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Finishing Handmade Holiday Gifts

December 9, 2020

If you’ve spent the last few months crafting holiday projects, it’s time to put the finishing touches on those gorgeous gifts! We have lots of great tips to make your handmade gifts shine this holiday season; read on to learn more!


No hand-knit or crocheted gift is finished without a blocking. Blocking is the process of washing and drying your finished object to smooth it out and work it into shape. If you’re using acrylic yarn, this won’t be as effective, but any natural fibers (wool, silk, cotton and so on) will benefit from a good blocking. There are several ways to block your project, and we’ll even include some time-saving methods for those last minute gifts!

Wet Blocking

Wet blocking is the process of soaking your project and then laying it out, pressing it into shape and letting it dry. To wet block, follow the steps below:

A bowl is filled with water and a bit of woolwash, and a cheerful hat is in the bowl soaking.
  1. If you want to do a full wet block, start by filling a sink or basin with cool water and adding your favorite woolwash (we like Eucalan, but any woolwash will do). 
  2. Gently press your project into the water and ensure that it is submerged. Don’t agitate your project too much – you don’t want to accidentally felt that gift you’ve spent all that time creating! 
  3. Let your project soak for 10-15 minutes. If you see any dye release in the water, go ahead and pull your project out sooner. If the water is just pale in color, it’s probably some exhaust from the dye (leftover particles that weren’t absorbed into the yarn in the dye process) and nothing to worry about. 
  4. Once you’ve pulled your project out of the water, squeeze it gently to release excess water. Don’t wring it out as that may distort the shape. Wrap the project in a clean, dry towel and then press gently to release as much water as possible. 
  5. Finally, lay your project out on a flat, dry surface and press it into shape. If you don’t have a good flat surface, blocking mats are a good idea. If your project involves lace, you may want to pin it out to open up the lace fully. Let the project fully dry and then move on to our gift wrapping tips below!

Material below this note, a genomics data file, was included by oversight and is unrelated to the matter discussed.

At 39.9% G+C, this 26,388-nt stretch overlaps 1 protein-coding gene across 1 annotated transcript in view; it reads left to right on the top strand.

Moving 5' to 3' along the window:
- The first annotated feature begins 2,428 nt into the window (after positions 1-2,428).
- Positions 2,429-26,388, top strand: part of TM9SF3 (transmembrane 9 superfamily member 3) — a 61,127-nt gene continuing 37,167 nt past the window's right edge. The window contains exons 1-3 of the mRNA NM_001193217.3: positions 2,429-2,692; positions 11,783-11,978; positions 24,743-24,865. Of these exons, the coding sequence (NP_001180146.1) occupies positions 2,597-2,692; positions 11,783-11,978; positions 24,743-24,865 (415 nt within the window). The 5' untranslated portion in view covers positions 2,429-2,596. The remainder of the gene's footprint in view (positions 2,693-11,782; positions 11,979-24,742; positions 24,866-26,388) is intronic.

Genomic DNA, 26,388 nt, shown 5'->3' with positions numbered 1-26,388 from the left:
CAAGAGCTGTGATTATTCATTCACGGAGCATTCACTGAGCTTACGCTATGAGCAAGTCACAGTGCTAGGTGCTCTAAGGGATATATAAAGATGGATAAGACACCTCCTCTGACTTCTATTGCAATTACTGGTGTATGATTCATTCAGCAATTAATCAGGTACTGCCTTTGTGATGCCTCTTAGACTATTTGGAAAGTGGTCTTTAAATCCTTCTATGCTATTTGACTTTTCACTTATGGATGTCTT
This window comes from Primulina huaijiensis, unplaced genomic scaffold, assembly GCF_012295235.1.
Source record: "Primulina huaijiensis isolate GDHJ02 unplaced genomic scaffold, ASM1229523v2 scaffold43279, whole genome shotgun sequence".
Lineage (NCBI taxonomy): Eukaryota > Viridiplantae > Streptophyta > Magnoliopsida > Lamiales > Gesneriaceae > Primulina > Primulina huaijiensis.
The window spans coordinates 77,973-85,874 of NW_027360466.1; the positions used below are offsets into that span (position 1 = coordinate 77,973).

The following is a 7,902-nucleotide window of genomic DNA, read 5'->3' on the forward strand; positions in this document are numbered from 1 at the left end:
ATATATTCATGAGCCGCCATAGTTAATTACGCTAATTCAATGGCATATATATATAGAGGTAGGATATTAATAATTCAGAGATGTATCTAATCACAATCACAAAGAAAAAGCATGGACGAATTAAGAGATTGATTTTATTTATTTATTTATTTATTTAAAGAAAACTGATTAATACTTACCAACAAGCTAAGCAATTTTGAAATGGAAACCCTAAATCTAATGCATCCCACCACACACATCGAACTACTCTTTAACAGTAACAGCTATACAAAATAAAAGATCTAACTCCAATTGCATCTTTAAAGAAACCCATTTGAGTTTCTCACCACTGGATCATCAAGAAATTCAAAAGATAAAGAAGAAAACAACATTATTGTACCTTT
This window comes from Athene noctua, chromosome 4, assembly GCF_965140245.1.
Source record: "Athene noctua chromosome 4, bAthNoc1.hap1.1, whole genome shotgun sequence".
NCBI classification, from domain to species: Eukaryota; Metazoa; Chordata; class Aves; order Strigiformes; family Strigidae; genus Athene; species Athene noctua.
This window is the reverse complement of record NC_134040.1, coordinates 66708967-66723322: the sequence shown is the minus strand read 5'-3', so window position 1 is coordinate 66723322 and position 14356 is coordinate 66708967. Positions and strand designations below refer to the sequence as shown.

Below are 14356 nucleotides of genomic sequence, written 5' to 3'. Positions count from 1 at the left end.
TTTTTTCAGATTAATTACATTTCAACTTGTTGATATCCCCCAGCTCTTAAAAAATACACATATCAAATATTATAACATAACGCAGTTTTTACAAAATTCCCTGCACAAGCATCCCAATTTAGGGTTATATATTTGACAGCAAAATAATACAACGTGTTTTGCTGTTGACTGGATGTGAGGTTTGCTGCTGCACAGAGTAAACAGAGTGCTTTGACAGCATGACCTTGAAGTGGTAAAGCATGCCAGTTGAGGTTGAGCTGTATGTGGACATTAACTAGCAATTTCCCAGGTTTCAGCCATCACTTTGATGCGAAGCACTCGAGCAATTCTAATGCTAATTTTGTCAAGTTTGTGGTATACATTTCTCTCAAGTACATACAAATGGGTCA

A hat is laid out to dry on a blocking mat.

If your project needs a bit of water, but you’d rather skip the time it takes for a full wet block to dry, you can spray block it instead. 

  1. Lay your project out on a flat surface, using blocking boards if necessary. 
  2. Using a spray bottle filled with water, gently mist your project until it is damp. Then press it into shape, and secure with pins if you’d like. The project should dry fairly quickly (add a fan to the room if you want to speed the process up!) and be ready for gifting. 

Steam Blocking

If you’re in a hurry, or don’t fancy a full wet block, you can do a quick steam block with your iron. 

An iron hovers above a hat demonstrating how to steam block.
  1. Fill your iron with water, and let it heat up. 
  2. Lay your project out on an ironing board or a flat surface. The key to steam blocking is that you will never let your iron touch your project; rather you’re going to let it hover directly above your project and release steam onto the project while holding it in the shape you’d like it to block into. Be careful to keep your fingers out of the line of the steam!
  3. Move the iron slowly over the project, adding steam and repeating the process until you’ve steamed the entire project. Your gift may be slightly damp after this, but it should dry fairly quickly and be ready for wrapping!

Now that we’ve covered all the ways to block your handmade items, let’s move on to wrapping!

Wrapping Your Gifts

Now that you’ve crafted a lovely handmade gift, it’s time to package it up and give it to the recipient. No matter how you wrap it, we suggest including a gift tag that lets the recipient know what materials are included in the project (wool, silk, cotton, etc.) and a few words about how to care for the gift. If your gift is hand-washable only, be sure to let your recipient know so they can care for their gift properly for years to come! 

Whether you’re using gift bags or wrapping paper, consider adding more crafty touches to your gift wrapping. Use leftover project yarn instead of ribbons and make some fun pompoms in complementary colors instead of buying big bows! If you’ve got extra time, check out fun patterns for hand-knit or crocheted ornaments (mittens, animals, or baubles) or just add a little something non-denominational to your package (birds, snowmen, or snowflakes).

A collection of small ornaments and knitted/crocheted items to add to your packages.

We hope this post has helped you finish those gorgeous gifts and deliver them in style. Happy holidays!

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